Nonprofit, nonpartisan journalism. Supported by readers.

Donate

ThreeSixty: Breaking Out

THREESIXTY

Editor’s note: Economists say that the accident of birth — whether your parents are college grads with a Lexus in the drive or high-school drop-outs with a pile of unpaid bills — shapes life in big ways. This month, ThreeSixty looks at some of the things that challenge teens in families that struggle and how they overcome them.

When Shelly Hunter left home three years ago because of ongoing fights with her parents, she knew she’d have to work to support herself. At 16, she was a good student at a Minneapolis high school, and she planned to go to college.

But it was hard to earn enough for food, rent and a car. Shelly, who asked that her real name be kept private, had to leave school an hour early to pick up her boyfriend at his job. From 5 to 10 p.m., she worked at a McDonald’s in Minneapolis. After that, she cleaned offices until 3 a.m. After a few hours of sleep, she’d get up, take her boyfriend to work and get to school by 9:30 a.m.

“Work meant survival,” Shelly said in an e-mail interview. “I moved out from my parent’s house when I was 16. I had to survive somehow.”

Soon, her grades began to drop. A mandatory attendance policy meant that she didn’t get credit for a class if she missed eight days or more.

“Working so much did cause me to not get a lot of sleep, and so I would wake up late or just not go to school, and that counted towards my eight days. I dropped out because I was tired or trying to go to school. Tired of trying to get my work done. So I just started working.”

Now 19, Shelly and her boyfriend have a baby. She has a full-time job paying $12 an hour, not bad but not what she hoped for.

“Now that I am in my situation, I wish I didn’t drop out of school because I could have done better for myself. But I guess I didn’t do so bad. I have great experiences in everything. My job isn’t too bad.”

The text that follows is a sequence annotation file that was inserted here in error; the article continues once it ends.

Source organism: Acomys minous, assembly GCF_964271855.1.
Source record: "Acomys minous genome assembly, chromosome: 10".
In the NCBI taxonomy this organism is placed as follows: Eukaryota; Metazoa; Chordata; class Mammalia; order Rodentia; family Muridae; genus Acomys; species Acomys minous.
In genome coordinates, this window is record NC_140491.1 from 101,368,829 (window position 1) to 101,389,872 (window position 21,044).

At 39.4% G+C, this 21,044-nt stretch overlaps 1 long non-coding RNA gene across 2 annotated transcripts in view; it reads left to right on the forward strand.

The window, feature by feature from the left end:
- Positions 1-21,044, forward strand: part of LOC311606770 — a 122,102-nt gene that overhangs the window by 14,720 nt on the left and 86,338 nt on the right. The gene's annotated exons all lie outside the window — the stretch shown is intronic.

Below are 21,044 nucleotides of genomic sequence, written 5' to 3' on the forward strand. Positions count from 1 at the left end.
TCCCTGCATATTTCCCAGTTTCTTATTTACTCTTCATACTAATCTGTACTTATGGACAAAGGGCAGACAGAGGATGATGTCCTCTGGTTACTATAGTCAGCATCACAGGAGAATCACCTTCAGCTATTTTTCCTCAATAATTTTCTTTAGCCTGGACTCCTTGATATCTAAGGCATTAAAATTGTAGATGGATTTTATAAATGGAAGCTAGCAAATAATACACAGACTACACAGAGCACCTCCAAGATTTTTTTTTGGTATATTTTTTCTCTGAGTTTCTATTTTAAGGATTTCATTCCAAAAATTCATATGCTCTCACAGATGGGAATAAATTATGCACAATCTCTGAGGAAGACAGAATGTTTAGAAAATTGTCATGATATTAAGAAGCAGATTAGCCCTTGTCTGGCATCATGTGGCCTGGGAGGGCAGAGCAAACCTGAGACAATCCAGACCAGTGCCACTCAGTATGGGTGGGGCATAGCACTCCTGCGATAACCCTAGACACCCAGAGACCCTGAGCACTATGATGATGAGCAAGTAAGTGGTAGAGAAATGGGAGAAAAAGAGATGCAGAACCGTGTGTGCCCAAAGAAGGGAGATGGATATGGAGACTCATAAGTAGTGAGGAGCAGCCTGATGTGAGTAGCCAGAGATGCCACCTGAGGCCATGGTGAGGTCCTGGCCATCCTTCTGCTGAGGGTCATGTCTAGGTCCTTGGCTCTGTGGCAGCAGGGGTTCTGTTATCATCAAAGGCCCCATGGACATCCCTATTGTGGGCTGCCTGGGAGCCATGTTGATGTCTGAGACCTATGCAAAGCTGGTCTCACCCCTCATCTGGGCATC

According to University of Minnesota sociologist Jeylan Mortimer, Shelly’s story is typical of teens who consistently work more than 20 hours a week while they are in high school. For adults, working lots of hours can be a way out of poverty. For teens, working too much can keep them stuck in the struggle because they make the job their main focus, not school.

But working a steady, moderate amount can help them do better in school, Mortimer has found.

By studying hundreds of St. Paul students from 1987, when they were 9th and 10th graders, to now, when they are in their mid-30s, Mortimer has been able to study closely the role of work in teenagers’ lives. What she found surprised her: Steady work of 10 to 15 hours a week actually helps improve students’ grade point averages and educational aspirations.

“One of the big surprises in the research is how important early work experience is. There’s a tendency to discount them,” she said. “The big surprise is that the early patterns of work are set in high school. Teenage work does matter.”

Steady workers actually have higher GPAs and educational aspirations than non-workers, occasional workers, or those who work sporadically –working long hours for a time, followed by periods of no work, she found.

The lowest GPAs and educational ambitions were among teens like Shelly — those who consistently worked more than 20 hours a week.

Mortimer believes regular, moderate work during high school teaches time management, people skills and other skills that pay off for teens from low-income backgrounds as well as those from wealthier families. “If you’re a low-promise kid but somehow get into this pattern, that helps propel them into the high-promise trajectory,” she said.

Emma Levitt, an 18-year-old senior at Edison High School in Minneapolis, has had that kind of work experience. She worked at Dinsmore Cleaners for about three years until changing jobs in late September.

Although she worked anywhere from 15 to 25 hours a week, her job was not that hard to do while maintaining a high school career and a steady GPA. “I worked at a dry cleaners. They encourage us to do homework or read a book if there aren’t any customers and our work is finished,” said Levitt.

Most teen workers do not have the opportunity to sit down and read a chapter from “Catcher in the Rye” between customers. In one state survey of 152,000 Minnesotan teens who work for pay, eight per cent said they needed a job to help support their families. These students might find it especially hard to limit their hours and not succumb to the pressure to work a lot.

Overall, Mortimer expresses that work is good with limits. Don’t work too much, similar to don’t eat too much candy, you’ll get cavities. 

Related sidebars

Finding the right path by Paris Porter

Setting limits on my spending by Ariel Kendall

Legislators look for ways to end poverty in Minnesota by Alexandra Sifferlin

You can also learn about all our free newsletter options.

No comments yet

Leave a Reply